Reboot Books > “How To Fix What Is Broken”. On increasing efficiency, ‘going direct’ and better rights trading
May 2, 2021 by ruediger

In case you have missed the recent online debate at ReBoot Books on April 21st, find here below some key talking points from the discussions – and a 16 minute video excerpt from the panel “In search of the final consumer“.

As a registered member of ReBoot, you can even view the full three sessions in the ReBoot Box!

The day-to-day challenges under pandemic market conditions for a publishing company are adding up to a long list, said Planeta’s CEO JesĂșs Badenes in his opening statement at the ReBoot online debate on April 21, 2021.

The business has become more complex, with smaller average print runs and other titles gaining in popularity as book buyers’ references changed. For the head of the largest publishing group in the Spanish language, the key to an efficient management response can be boiled down to a four-letter word: Data.

Having the right data at your finger tips allows to better manage the inventory, finding the right balance between increasing digital products, and using flexible print-on-demand solutions for physical books, which helps to lower returns and make ecommerce more customer friendly.

This allowed Gerd Robertz, CEO of German BOD – a provider of both PoD and of author & self-publishing solutions, and a sponsor of ReBoot – to follow up seemlessly. These same solutions are available not just to big corporations – Planeta’s turnover tops that of New York based Simon & Schuster, or French Editis group. Even small independent publishers or a self-published author can provide the same convenience in fast delivery, and harvest resulting data insights, to develop a strong and targetd marketing.

Publishers and retailers must “build a customer journey“, added Jason Spanos, Chief Revenue Officer at KNK, an internationally leading software provider to the book business, and a sponsor of ReBoot. During the pandemic, KNK particularly focused, with a newly established, dedicated team, on monitoring how quickly customer engagement and habits were changing. “We simulated meetings at libraries, or in coffeeshops, or now in their online social exchanges” for learning to quickly adapt to new patterns of engagement.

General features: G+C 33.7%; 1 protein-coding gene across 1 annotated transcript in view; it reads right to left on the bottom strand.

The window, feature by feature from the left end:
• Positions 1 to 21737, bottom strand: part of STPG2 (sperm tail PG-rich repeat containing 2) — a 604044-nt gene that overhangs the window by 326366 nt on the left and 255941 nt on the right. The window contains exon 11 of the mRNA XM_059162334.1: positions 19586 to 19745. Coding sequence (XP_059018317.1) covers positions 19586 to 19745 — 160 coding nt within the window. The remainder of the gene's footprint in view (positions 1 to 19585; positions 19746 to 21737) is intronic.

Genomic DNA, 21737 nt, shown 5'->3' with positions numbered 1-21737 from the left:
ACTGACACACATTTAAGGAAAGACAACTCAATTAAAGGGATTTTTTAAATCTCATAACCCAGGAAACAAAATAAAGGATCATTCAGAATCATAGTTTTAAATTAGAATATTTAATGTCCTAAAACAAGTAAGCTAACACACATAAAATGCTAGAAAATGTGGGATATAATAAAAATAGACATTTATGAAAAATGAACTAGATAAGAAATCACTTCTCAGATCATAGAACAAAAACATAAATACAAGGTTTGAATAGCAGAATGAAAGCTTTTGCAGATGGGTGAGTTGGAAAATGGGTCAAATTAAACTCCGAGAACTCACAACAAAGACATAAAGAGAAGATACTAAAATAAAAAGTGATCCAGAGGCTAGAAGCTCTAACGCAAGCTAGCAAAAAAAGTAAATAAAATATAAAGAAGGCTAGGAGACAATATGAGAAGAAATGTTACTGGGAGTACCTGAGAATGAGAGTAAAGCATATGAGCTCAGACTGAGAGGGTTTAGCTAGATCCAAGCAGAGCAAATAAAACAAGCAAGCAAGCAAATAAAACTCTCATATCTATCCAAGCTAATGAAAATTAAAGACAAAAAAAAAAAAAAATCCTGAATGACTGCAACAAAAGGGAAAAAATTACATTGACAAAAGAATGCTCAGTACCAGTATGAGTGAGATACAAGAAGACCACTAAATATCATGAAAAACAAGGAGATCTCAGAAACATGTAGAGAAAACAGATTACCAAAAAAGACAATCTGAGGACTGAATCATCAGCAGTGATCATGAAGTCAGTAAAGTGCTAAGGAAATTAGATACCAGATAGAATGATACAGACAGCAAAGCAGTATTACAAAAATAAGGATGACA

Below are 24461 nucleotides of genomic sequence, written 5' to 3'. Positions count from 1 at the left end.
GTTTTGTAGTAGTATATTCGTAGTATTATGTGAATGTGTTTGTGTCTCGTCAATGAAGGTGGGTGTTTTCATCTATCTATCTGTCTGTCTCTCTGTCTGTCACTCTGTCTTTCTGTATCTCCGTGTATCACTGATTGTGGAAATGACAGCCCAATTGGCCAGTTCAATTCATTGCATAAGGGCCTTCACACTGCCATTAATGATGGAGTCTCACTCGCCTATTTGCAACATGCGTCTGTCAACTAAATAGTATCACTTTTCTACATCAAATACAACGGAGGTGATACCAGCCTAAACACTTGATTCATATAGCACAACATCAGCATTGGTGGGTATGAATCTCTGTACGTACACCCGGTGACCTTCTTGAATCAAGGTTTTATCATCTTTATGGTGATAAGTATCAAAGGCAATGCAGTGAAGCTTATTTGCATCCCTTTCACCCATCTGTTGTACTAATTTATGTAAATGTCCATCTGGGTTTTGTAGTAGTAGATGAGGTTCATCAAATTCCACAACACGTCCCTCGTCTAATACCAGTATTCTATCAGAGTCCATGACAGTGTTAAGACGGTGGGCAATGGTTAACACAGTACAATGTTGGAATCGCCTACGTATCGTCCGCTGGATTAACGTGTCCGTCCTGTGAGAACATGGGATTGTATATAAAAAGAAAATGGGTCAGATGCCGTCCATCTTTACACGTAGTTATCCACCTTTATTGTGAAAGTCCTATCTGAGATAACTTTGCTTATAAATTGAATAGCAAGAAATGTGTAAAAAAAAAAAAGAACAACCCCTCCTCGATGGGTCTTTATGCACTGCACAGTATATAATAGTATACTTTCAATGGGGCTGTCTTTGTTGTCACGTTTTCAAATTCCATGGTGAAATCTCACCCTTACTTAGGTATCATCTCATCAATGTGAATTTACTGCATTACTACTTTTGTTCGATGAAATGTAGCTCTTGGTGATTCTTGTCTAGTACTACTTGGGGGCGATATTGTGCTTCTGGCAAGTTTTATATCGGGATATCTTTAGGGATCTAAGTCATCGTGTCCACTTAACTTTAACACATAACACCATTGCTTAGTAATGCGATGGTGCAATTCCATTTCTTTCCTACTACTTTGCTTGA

Gaining data, organizing them within one company, or even sharing data more openly that what is common today triggered the subsequent lively debate between both speakers and experienced book professionals in the audience.

Today, said technologist Matt Turner, people interact digitally in order to then buy physical books – or opt for entertainment media instead of a book, like series or games in streaming TV.

Thus publishers must learn to better understand their own products and, as Anne Bergmann of the Federation of European Publishers added, explore the co-existence between sales and streaming services for e-books and digital audiobooks, in order to avoid mistakes that had done great harm to the music and the audiovisual services a decade ago.

Companies need to integrate workflows and data flows within their organization, and not just look at data gained through distributors and retailers, argued Brian O’Leary of the New York based industry think tank BISG.

How all this can be brought to fruition in the day-to-day company life was richly illustrated by Julie MacKay from the American subscription platform Scribd, Peta Nightingale from the British author services platform Bookouture, which had been acquired by Hachette, as well as Rafaela Pechansky of the Brazilian reading community TAG.

How well established in innovative forms to connect and network are seen in the trade of rights and licenses will be summarized in a separate blog post in a few days.

You can’t wait to access the full debates in video recordings – and join us also at the next live event on June 15, 2021, then you should become a full member of ReBoot. Registration is simple at https://rebootbooks.org/

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